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    Point taken. However, I see your location. I'm in Oklahoma. The only hills here is the coffee by that name. Everything is straight, flat and intersects at 90 degrees.
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  11. Bucho

    Bucho DAMNrider

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    Im motorcycle certified through my department. 80 hour class and a yearly training.
    In general the training and riding skill is very high in most police motor units. But I did find a few of the things they taught to be very dogmatic, as if there was no other way.

    I was also taught to always mount/dismount bike from the right. And to have left foot down and right foot poised on rear brake. When Im riding my personal bikes I pretty much never do this. I dont really see either as terribly important. Sure there are times when you may...

    Take the training for what it is. Its always good to get out and practice. Its even better when you have someone watching/critiquing.
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  12. tessalino

    tessalino Long timer

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    One of the instructors (who was a marvelously proficient rider, btw) insisted I mount from the right. I had to pull the old "bad knee" routine to get him to lighten up.
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  13. canoeguy

    canoeguy Long timer

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    In case the side stand breaks...I guess a rogue band of Leprechauns could run out and push you over as well. That seems like an exceptionally rare event to worry about. Not only that if it did break you would likely still be on the bike anyway. That part is just goofy.

    Right foot up and on the brake is very common for me. I live in the mountains and I am rarely perfectly level. As well if I have my hand(s) off the bar I find that it makes the bike feel more stable to me. Several of my bikes are tall anyway and I cant flatfoot regardless. I don't think it is a hard fast rule that must be followed. On stuff like this I just say to do what you want.
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  14. 4bikes

    4bikes Been here awhile

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    I think it is ignorant to use valuable time on a class on a thing like that. When People show up to a class instructers should use that limited time to teach something that will give them better chanches to avoid crashes. As throttle control, where to see (use Your eyes), how to ride left hand and right hand turns, how to attatch to the bike, how to protect and use Your "Space to act" etc etc. I mean, is it common to be injured because the bike falls on you?
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  15. BetterLateThanNever

    BetterLateThanNever Long timer

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    I agree that the mounting discussion probably wasn't the best use of class time. But I think they're right about the right foot thing. That's how I was trained, and what I do 100% of the time. I'm in first before the bike has completely stopped, so I have no need for my left foot other than to hold us up. Whereas I ride my rear brake for a moment when I'm taking off, which has the dual benefit of keeping the brake light on a little longer (so the cage behind you doesn't reflexively hit the gas too soon) and keeping the bike stable if I have to move out slowly. I haven't heard of a compelling argument to do it any differently, and if I have to pick a limb to occupy with keeping the bike stopped, I'd rather my right foot than my right hand.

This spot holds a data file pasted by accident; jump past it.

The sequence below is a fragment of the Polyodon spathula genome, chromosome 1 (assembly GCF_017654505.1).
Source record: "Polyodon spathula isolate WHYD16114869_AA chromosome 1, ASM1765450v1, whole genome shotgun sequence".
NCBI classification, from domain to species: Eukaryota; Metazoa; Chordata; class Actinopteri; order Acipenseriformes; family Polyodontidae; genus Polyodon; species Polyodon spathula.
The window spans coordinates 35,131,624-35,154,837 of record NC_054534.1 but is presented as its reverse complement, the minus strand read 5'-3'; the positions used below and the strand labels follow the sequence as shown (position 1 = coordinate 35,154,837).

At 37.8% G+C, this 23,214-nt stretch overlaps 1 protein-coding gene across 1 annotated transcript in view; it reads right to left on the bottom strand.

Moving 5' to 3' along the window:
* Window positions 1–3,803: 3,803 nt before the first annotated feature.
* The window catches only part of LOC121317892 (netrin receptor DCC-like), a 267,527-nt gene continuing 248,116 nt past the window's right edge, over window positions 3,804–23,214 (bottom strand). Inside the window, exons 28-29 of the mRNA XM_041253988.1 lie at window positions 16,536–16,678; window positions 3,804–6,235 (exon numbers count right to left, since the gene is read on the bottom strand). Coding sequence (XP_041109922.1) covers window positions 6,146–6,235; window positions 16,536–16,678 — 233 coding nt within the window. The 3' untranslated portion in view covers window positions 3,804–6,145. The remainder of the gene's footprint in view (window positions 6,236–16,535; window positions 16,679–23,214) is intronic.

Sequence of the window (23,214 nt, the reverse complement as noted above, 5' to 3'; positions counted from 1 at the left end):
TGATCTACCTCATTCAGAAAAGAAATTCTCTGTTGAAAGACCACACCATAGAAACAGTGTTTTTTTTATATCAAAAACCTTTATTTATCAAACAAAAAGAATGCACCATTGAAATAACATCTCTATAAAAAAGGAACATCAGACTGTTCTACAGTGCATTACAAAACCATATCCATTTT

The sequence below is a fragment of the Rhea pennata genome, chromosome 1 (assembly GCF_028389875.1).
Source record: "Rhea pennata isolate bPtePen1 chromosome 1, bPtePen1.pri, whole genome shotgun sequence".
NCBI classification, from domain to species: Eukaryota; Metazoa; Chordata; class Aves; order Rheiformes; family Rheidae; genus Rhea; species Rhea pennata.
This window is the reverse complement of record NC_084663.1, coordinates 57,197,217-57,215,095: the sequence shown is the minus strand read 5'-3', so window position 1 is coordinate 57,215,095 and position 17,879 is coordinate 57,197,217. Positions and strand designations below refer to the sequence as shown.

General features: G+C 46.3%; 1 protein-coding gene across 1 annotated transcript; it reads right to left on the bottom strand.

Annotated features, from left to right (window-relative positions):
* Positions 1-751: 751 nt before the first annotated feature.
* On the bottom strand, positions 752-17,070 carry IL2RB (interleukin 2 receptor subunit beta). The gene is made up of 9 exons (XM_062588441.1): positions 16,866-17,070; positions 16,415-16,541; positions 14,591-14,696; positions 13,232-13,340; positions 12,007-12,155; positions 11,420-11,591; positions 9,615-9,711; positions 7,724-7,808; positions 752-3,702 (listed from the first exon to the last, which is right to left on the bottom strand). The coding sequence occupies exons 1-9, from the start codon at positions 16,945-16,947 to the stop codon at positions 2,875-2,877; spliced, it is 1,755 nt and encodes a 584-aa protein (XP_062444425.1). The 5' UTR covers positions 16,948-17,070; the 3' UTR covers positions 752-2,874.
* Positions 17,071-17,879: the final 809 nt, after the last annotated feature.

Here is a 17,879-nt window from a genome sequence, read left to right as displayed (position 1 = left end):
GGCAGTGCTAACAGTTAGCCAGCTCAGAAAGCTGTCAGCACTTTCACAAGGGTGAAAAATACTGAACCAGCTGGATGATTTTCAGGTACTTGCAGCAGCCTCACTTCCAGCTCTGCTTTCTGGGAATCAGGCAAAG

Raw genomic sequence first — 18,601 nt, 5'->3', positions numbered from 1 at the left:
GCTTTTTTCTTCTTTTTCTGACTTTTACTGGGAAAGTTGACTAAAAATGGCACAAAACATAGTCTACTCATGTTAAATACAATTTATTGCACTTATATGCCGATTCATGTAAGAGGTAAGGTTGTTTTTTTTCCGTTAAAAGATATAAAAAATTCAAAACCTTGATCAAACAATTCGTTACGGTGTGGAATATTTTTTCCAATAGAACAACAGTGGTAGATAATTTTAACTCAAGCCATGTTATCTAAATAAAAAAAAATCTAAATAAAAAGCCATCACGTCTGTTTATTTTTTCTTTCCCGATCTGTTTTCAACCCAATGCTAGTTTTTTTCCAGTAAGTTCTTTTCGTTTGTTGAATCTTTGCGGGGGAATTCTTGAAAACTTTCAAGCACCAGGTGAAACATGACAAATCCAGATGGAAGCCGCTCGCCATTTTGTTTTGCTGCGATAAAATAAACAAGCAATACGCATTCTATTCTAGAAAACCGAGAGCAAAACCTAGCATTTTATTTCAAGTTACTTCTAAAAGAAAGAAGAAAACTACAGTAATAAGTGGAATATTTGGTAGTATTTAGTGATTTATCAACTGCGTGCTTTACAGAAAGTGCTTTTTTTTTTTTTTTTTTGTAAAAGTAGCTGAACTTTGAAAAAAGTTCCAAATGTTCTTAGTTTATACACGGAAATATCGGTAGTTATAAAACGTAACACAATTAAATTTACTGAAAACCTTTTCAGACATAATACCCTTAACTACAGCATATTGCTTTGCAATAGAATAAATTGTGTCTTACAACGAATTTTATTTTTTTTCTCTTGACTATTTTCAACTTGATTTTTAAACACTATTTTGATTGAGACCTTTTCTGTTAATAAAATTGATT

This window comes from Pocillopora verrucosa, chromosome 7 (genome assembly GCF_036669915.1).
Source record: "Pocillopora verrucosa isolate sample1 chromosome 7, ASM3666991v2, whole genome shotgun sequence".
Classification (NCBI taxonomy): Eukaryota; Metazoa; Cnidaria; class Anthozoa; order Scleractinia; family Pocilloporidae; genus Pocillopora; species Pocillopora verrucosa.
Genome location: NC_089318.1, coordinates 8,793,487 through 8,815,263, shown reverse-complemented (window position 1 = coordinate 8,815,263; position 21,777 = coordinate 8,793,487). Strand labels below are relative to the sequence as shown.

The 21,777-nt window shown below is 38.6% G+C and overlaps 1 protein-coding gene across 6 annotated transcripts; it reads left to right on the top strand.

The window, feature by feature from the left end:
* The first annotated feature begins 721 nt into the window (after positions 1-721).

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  16. Buzz363

    Buzz363 Been here awhile

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    In B.C. you would fail your endorsement test with both feet on the ground. Right foot on rear brake, left foot down is the rule.
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  17. MarioThePlumber

    MarioThePlumber I like math

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    Maybe it's from years of dirt biking (where you maybe can tip-toe both feet), but it's very natural for me to keep my right foot on the peg and brake. It also frees up my throttle hand to relax for a moment.
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  18. Bucho

    Bucho DAMNrider

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    Interesting.
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  19. KZJohn

    KZJohn Been here awhile

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    What I'm seeing here other than legal requirements is geographic differences in regards to keeping the right foot on the brake. This is my maybe flawed logic for what I do;
    1. I learned to ride on a dirt bike. I will put down whichever foot is necessary for the situation, it's just reflex.
    2. I live and ride in SoCal. We can split lanes and filter up to traffic lights. It is however crowded with phone addicts and you have to stay alert and on your toes. I keep the bike in gear, one hand on the clutch the other on the throttle and front brake. If I need to I can get out of the way instantly, no delay grabbing the clutch and putting it in gear. Have you ever been sitting at a traffic light and heard tires lock up behind you?
    3. We do have hills and mountains to ride in, if I stop on a hill it's right foot and right hand on the brakes, in gear, throttle at the ready.
    I don't have any hard and fast rules, I do what is necessary for the situation. Traffic is an ever-changing beast that must be watched constantly. Dirt bike experience has proven to be invaluable to my street survival.
    #19
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  20. Tripped1

    Tripped1 RonS says I am BSC, scorched earth or something

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    I learned that the other way

    On a hill use the rear brake if able, the front may be hot, and if you clamp on a hot set of brakes and leave it you will screw up the pad bedding and that makes the brakes pulse.
    #20